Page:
Category Archives: Visiting Chefs and Cookbook Authors

Hummingbird Bundt Cake

The Hummingbird Cake has been hugely popular in the South, toted to picnics and holiday parties and shared at supper clubs and family reunions. Most of the time the cake is baked in layers, slathered with a cream cheese frosting, then sprinkled with chopped pecans. But it was originally intended as a Bundt.

Back when the recipe originated it included mashed bananas, crushed pineapple, and cinnamon, and it was baked in a Bundt pan like this recipe. Because these ingredients are available any time of the year, it is the perfect cake to bake and slice for the holidays. It can be made ahead and the flavors improve after the cake rests for a couple of days. To glaze a Hummingbird Bundt cake, reserve a portion of the pineapple juice in the can and whisk together a speedy glaze with a little powdered sugar. Or just dust with powdered sugar for the simplest and most festive look of all.

Hummingbird Bundt Cake

Makes 12 to 16 servings
Prep: 20 to 25 minutes
Bake: 45 to 50 minutes
Ingredients:

Vegetable shortening or butter and flour for prepping the pan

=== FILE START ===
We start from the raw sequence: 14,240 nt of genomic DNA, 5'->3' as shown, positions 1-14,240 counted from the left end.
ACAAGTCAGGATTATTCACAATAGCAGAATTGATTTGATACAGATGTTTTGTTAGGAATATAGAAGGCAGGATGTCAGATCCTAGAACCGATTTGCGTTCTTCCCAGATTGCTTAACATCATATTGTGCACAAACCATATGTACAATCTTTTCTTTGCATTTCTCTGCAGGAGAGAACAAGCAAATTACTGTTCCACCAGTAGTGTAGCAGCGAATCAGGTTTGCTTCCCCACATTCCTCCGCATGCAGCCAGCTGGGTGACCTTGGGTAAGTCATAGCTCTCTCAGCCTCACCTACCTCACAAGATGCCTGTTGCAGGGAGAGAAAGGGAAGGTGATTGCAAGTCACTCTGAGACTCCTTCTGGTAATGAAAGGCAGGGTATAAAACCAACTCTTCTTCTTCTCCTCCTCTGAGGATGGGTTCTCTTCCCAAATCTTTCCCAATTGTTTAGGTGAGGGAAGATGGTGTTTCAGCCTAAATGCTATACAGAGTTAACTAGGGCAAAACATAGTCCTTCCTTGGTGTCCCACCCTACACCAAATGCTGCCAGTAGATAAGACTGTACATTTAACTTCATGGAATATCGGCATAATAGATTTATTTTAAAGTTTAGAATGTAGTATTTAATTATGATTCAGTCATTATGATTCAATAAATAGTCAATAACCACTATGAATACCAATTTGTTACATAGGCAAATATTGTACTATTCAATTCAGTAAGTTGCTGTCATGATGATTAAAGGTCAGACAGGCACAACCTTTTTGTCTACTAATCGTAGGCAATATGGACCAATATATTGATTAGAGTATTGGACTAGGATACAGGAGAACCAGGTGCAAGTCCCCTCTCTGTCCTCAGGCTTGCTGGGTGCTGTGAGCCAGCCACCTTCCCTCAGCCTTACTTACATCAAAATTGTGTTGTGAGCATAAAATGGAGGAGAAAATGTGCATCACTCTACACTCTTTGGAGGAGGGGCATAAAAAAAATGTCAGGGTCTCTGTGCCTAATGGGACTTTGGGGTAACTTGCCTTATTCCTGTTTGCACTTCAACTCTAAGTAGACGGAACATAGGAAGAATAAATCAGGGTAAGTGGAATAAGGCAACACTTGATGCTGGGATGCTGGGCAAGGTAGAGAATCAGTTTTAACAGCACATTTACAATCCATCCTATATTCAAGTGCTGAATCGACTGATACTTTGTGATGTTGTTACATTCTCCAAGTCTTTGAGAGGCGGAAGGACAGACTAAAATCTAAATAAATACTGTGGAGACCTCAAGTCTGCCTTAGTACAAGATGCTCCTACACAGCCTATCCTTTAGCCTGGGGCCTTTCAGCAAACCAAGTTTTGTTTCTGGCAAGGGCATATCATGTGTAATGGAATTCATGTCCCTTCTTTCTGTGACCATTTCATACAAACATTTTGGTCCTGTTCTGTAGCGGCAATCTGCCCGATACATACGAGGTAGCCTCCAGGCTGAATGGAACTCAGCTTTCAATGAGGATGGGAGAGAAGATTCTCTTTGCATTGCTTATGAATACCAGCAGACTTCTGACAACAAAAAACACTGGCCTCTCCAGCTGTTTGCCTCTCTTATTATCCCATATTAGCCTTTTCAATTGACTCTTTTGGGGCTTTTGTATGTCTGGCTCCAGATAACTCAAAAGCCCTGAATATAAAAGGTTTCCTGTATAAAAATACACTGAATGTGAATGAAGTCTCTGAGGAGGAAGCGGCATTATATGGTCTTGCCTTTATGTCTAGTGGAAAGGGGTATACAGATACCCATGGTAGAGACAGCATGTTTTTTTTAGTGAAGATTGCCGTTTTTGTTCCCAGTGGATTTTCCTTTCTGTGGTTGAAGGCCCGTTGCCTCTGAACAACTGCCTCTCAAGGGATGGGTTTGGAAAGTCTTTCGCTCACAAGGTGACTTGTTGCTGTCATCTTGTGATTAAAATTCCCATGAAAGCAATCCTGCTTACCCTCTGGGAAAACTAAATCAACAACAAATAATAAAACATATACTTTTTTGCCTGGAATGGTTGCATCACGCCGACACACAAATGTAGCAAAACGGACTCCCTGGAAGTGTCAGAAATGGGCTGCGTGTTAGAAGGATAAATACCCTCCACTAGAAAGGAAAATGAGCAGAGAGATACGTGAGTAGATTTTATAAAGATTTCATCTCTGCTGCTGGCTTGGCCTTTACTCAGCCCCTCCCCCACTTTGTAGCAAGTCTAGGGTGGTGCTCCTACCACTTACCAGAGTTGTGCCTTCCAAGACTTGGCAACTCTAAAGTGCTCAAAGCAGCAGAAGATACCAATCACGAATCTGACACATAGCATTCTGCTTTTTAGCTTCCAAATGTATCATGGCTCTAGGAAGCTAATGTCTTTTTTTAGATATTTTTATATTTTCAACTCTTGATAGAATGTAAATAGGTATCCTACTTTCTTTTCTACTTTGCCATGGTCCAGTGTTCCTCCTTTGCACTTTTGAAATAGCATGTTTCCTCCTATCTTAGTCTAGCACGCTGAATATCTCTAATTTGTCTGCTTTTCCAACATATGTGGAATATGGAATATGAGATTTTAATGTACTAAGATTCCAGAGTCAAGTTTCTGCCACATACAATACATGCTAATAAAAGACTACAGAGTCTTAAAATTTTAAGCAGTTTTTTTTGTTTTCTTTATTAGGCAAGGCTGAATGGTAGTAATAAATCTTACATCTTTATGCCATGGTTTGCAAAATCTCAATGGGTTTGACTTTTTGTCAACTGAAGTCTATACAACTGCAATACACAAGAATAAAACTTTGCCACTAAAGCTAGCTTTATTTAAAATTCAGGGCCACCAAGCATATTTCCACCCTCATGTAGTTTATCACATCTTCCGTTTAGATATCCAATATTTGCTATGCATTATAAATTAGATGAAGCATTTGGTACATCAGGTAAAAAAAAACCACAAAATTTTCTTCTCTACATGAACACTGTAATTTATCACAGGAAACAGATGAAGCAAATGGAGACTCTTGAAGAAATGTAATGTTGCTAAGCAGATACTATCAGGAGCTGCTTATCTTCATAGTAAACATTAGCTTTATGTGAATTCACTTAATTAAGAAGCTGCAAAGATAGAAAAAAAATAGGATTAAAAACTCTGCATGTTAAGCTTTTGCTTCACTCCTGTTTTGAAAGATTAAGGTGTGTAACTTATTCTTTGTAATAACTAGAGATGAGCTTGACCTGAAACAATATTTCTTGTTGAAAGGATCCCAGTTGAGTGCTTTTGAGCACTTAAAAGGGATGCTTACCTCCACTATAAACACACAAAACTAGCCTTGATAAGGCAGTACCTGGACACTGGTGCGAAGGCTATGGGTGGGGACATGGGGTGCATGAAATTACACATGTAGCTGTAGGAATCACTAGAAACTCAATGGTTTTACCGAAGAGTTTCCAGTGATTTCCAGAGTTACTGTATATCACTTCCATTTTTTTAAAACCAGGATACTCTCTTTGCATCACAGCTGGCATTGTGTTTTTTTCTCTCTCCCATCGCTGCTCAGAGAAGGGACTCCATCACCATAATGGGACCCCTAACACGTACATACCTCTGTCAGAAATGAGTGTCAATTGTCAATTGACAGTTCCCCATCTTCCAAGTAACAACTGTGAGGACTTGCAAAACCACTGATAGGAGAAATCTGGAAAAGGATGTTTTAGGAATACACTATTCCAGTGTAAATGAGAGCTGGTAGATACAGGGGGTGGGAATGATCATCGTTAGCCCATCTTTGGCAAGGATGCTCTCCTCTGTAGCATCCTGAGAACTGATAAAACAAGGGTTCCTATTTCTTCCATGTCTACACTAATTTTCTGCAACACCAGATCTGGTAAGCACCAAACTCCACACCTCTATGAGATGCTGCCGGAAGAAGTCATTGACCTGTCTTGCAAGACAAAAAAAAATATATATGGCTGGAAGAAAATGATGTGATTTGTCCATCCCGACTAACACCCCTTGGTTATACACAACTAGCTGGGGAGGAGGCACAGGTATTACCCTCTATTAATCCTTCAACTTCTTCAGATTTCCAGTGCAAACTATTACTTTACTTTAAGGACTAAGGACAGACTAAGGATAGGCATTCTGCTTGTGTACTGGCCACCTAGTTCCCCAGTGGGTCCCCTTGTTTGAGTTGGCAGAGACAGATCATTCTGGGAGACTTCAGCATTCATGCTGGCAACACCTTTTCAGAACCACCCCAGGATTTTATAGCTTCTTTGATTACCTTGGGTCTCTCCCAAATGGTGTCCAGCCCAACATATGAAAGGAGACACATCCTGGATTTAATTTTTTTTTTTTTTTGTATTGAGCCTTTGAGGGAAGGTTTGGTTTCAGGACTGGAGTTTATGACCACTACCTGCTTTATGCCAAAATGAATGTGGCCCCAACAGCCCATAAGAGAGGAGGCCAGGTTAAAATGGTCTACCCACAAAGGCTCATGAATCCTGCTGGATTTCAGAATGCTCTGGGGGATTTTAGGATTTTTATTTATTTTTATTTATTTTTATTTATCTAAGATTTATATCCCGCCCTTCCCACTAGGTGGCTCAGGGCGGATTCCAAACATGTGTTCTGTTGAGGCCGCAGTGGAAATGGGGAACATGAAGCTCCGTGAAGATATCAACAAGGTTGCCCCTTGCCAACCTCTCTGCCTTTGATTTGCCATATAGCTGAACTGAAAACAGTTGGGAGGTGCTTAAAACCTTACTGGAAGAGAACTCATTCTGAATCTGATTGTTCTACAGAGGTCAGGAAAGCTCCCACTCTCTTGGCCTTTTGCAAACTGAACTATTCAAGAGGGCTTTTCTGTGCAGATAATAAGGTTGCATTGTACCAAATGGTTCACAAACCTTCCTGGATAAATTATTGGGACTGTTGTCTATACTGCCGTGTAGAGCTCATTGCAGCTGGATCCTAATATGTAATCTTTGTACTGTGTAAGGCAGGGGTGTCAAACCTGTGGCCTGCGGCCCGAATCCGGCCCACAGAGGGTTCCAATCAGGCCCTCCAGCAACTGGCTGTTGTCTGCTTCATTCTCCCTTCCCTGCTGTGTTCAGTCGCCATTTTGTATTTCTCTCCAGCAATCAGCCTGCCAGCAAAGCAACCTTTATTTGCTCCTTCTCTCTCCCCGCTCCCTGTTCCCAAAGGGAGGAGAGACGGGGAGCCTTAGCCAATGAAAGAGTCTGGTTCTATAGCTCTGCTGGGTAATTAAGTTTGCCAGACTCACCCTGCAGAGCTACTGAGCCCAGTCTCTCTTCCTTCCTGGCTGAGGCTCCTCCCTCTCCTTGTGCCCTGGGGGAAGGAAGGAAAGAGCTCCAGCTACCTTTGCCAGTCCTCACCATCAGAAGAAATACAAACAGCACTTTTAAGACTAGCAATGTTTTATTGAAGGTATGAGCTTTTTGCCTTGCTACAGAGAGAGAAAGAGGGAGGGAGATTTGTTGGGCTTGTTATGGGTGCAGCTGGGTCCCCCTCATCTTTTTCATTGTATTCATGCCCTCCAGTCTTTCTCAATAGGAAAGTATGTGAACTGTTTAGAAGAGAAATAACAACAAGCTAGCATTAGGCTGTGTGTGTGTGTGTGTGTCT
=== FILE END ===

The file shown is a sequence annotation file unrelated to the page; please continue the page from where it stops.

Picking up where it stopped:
2 cups granulated sugar
1 teaspoon ground cinnamon
1 teaspoon baking soda
3/4 teaspoon salt
3 large eggs, slightly beaten
8 ounces (1 cup) vegetable oil
1 1/2 teaspoons vanilla extract
1 can (8 ounces) crushed pineapple packed in juice, drained
2 cups mashed ripe bananas (about 4 medium)
Garnish:
2 teaspoons powdered sugar, sifted
Directions:
1. Place a rack in the center of the oven, and preheat the oven to 350 degrees F. Grease and flour a 12-cup Bundt pan. Shake out the excess flour, and set the pans aside.
2. Place the flour, sugar, cinnamon, baking soda, and salt in a large bowl and whisk to combine well. Add the eggs, oil, and vanilla, and blend with a wooden spoon or a mixer on low speed. Increase the speed to medium and blend until well combined, 1 minute. Or stir more briskly until well combined. Fold in the pineapple and the bananas. Turn the batter into the prepared pan, and place the pan in the oven.
3. Bake until the top of the cake springs back when lightly touched, 45 to 50 minutes. Remove to a wire rack to cool 10 minutes. Run a knife around the edges of the cake, and give the cake pan a gentle shake to loosen it. Invert the cake onto the rack to cool completely, at least 30 minutes.
4. Sprinkle with the sifted powdered sugar. Slice and serve.

Cheese Grits Soufflé

Cheese grits are the perfect side dish for breakfast and brunch through the holiday season. And they’re even more delicious made with our Old Mill stone-ground grits. To make a souffle of the grits, separate the eggs, beat the whites, and then gently fold the beaten whites into the grits mixture before baking. What you get is a cheese grits side dish that rises to higher heights, sure to impress family and friends. And this elegant but easy side can transition to dinner where it pairs well with roasts, steaks, and grilled fish.

Cheese Grits Soufflé

Makes 8 servings
Prep: 15 to 20 minutes
Cook: 40 to 45 minutes
Ingredients:
1 teaspoon soft unsalted butter